Porting a 3D XNA game to the Mac using MonoGame

When making a cross platform game, XNA is generally not a good choice because it depends heavily on the Windows-only .NET framework and DirectX. In my case, the Mac OS X port came as an afterthought. After creating the game Seven Dimensions for the 7 day FPS challenge, some people requested a Mac version. I thought it was impossible to recompile an XNA game for Mac OS X, but a friend of mine said it could be done! I decided to go for it. If it worked,  it would make XNA a lot more versatile.

Step one: Get a Mac

At first I tried to use Mac OS X in VMware. Running Mac OS X was surprisingly easy, thanks to a pre-made solution found on the internets. But I didn’t succeed in running any type of 3D game at all. I guess the VMware graphics driver can’t handle slightly more complicated graphics. On top of that, Xcode seemed to be impossible to install. Fortunately, I could borrow a Mac from a friend.

Step two: Setting things up

There’s an excellent guide here (part 2 here) which describes everything you need to download and install. However, that guide is aimed at 2D games (using SpriteBatch only). There are some small differences if you want to use 3D graphics with custom shaders. Most importantly, you need to use the develop3d branch of MonoGame (at the time of writing).

Any shaders you want to use have to be compiled into an intermediate MonoGame format. To compile the shaders, you need a Windows computer. Open the 2MGFX solution found in the develop3d branch under Tools. This solution depends on additional dependencies which you have to download separately. Go to the develop3d branch of the github repository and go to the ThirdParty folder. Click on the green “Libs” folder, download that as a zip file and place it in your local ThirdParty/Libs folder. Now you should be able to compile the 2MGFX solution. The compiled program is the command-line tool you have to use to convert your .fx shaders to .fxg shaders. Make sure to open the .fxg shader in a text-editor to see if there is shader-like code in there.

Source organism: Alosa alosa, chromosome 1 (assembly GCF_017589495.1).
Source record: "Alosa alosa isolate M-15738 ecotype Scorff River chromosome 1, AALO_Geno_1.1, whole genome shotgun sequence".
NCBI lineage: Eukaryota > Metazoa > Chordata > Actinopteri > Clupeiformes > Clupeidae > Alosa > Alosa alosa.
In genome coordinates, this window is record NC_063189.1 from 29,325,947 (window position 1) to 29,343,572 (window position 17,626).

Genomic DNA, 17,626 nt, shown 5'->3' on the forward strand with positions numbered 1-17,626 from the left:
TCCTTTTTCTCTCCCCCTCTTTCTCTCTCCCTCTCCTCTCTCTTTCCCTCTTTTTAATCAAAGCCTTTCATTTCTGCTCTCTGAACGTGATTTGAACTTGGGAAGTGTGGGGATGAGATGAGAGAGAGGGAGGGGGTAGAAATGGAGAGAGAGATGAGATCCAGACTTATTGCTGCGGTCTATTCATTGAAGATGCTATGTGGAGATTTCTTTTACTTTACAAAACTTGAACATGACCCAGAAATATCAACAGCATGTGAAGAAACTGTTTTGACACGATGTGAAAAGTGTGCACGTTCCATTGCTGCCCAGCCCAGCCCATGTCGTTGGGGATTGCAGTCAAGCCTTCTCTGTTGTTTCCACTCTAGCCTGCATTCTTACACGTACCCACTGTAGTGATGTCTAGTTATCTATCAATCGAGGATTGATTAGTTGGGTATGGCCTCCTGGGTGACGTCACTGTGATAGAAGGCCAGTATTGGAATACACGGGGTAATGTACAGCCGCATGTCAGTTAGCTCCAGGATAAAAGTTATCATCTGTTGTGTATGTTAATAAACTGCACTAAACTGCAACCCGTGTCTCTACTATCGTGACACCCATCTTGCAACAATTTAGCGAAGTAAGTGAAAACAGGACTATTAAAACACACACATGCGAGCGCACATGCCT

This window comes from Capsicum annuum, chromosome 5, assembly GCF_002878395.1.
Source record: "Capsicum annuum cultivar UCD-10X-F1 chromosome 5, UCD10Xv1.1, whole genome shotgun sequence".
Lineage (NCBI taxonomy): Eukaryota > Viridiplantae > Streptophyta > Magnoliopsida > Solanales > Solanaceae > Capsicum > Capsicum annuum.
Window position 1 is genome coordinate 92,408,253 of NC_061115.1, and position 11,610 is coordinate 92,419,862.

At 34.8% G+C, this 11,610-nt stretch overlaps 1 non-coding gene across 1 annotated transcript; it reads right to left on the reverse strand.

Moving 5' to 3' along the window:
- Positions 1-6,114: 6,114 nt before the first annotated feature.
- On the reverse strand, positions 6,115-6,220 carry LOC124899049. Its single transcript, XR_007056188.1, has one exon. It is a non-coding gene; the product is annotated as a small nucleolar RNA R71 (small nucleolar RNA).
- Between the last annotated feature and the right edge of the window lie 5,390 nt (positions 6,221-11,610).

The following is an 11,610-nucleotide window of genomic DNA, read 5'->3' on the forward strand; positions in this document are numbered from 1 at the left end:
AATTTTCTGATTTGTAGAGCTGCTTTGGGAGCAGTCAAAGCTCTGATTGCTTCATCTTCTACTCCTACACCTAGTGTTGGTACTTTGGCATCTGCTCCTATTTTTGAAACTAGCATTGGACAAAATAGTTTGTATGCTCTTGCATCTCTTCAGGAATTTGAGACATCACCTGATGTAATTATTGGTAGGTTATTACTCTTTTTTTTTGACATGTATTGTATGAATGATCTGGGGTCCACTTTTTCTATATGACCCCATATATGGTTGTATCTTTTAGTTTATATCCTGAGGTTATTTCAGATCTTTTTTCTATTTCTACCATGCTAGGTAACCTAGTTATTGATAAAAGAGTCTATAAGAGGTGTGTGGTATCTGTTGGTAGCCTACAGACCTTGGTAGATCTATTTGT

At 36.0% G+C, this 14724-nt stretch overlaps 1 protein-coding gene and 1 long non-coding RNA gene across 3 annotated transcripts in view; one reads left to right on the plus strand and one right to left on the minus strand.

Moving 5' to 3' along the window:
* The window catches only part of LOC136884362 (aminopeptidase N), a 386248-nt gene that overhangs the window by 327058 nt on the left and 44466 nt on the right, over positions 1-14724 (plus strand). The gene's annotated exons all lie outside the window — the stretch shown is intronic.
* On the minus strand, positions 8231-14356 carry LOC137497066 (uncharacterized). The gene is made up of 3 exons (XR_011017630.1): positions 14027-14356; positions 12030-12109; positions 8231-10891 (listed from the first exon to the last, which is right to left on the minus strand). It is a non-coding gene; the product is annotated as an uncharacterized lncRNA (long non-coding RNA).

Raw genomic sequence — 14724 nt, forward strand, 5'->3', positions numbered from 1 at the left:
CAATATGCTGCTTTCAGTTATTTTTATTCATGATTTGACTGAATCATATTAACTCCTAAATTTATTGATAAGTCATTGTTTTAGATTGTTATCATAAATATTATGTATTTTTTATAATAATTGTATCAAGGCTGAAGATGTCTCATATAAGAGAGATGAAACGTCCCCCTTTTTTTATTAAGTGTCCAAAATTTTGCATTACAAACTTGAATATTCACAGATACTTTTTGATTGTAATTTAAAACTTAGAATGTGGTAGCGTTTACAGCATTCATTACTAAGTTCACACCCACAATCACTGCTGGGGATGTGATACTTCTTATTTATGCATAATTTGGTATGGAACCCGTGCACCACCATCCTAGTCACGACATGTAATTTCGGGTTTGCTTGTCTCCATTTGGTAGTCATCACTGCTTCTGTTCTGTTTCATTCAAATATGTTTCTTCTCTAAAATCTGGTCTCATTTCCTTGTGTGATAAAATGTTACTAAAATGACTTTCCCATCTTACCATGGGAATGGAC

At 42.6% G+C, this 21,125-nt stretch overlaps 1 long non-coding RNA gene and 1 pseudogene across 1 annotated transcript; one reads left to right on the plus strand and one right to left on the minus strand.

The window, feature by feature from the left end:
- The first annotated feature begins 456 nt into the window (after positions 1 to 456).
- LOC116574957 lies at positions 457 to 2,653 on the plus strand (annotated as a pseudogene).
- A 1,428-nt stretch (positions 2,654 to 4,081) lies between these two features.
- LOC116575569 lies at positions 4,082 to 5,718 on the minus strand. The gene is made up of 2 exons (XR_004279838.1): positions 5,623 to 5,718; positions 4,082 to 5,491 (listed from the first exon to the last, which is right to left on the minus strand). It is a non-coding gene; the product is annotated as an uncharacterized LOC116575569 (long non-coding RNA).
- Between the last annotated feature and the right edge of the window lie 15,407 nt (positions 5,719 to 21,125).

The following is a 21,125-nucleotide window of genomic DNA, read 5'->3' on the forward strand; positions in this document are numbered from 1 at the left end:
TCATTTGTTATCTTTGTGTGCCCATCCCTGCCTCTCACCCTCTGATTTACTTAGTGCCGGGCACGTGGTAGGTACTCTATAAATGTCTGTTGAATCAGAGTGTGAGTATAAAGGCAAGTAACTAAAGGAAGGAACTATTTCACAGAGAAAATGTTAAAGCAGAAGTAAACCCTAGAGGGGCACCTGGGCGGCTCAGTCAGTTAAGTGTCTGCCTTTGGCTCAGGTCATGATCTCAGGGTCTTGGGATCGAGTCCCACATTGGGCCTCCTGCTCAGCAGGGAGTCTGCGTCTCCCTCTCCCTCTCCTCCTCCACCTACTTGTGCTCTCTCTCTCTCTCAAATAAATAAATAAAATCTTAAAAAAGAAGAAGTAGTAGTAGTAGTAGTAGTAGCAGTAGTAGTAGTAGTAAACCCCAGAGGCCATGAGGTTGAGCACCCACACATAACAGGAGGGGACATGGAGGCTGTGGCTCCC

You should test your setup using the CartBlanche sample Particle3DSample. If it compiles and runs without crashing immediately, you’re ready to port your game.

Step three: Porting your game

Prepare your project as described in part two of the guide mentioned above. Your code should compile almost directly. But unfortunately, you will encounter problems when running your game. The problems are very project-specific. These are the problems that popped up in my project:

  • The Game class was destroyed instantly causing an exception that the Game class was used while it was disposed. It turns out that Mono handles the “using (game = new Game())” syntax  in program.cs differently. Simply rewrite this code to avoid the “using” syntax.
  • EffectParameters were not found. This can be caused by two things. First of all, if a parameter is not used in the effect, you can’t set it. Secondly, texture effect parameters cannot be found. The texture should be set using the texture sampler EffectParameter instead.
  • The sampler settings defined in the shader were lost. You should set these settings from c# using the GraphicsDevice.SamplerStates collection.
  • The Mouse.SetPosition function does not work. I worked around it, maybe it’s fixed in a later version of MonoGame.
  • The viewport position offset was mirrored vertically. This is easily fixed by correcting the offset of the viewport you create.

Step four: Hope for the best

MonoGame uses OpenGL instead of DirectX, which can cause obscure problems. Your game might behave strangely on some hardware for no clear reason, especially if you use uncommon graphics features. Seven Dimensions uses line-drawing in combination with depth testing, which is very uncommon. The depth testing didn’t work for the line drawing, so I had to rewrite the game to use triangles instead. There are still other problems on older hardware which I haven’t been able to solve yet.

In total, I spent one day (8 hours) on the port. That’s very little considering that most time was spent on figuring out how to use MonoGame for 3D. The resulting port is not perfect, but MonoGame is still in active development so it will only get better!

3 thoughts on “Porting a 3D XNA game to the Mac using MonoGame

  1. Very interesting write up. I’m currently using XNA + MonoGame to reach Windows 7 and Windows 8 with a single code base. OS X and iOS will be next so it’s helpful to read about other people’s experience. I would say 8 hours is a pretty small investment to reap such rewards!

    • Thanks! It’s really strange that the Windows 8 Metro GUI is not supported by XNA, I wonder what Microsoft is up to…
      Eight hours is a very short time indeed when compared to a full code-rewrite.

      Good luck with your port!

Leave a Reply

Your email address will not be published. Required fields are marked *

You may use these HTML tags and attributes: <a href="" title=""> <abbr title=""> <acronym title=""> <b> <blockquote cite=""> <cite> <code> <del datetime=""> <em> <i> <q cite=""> <strike> <strong>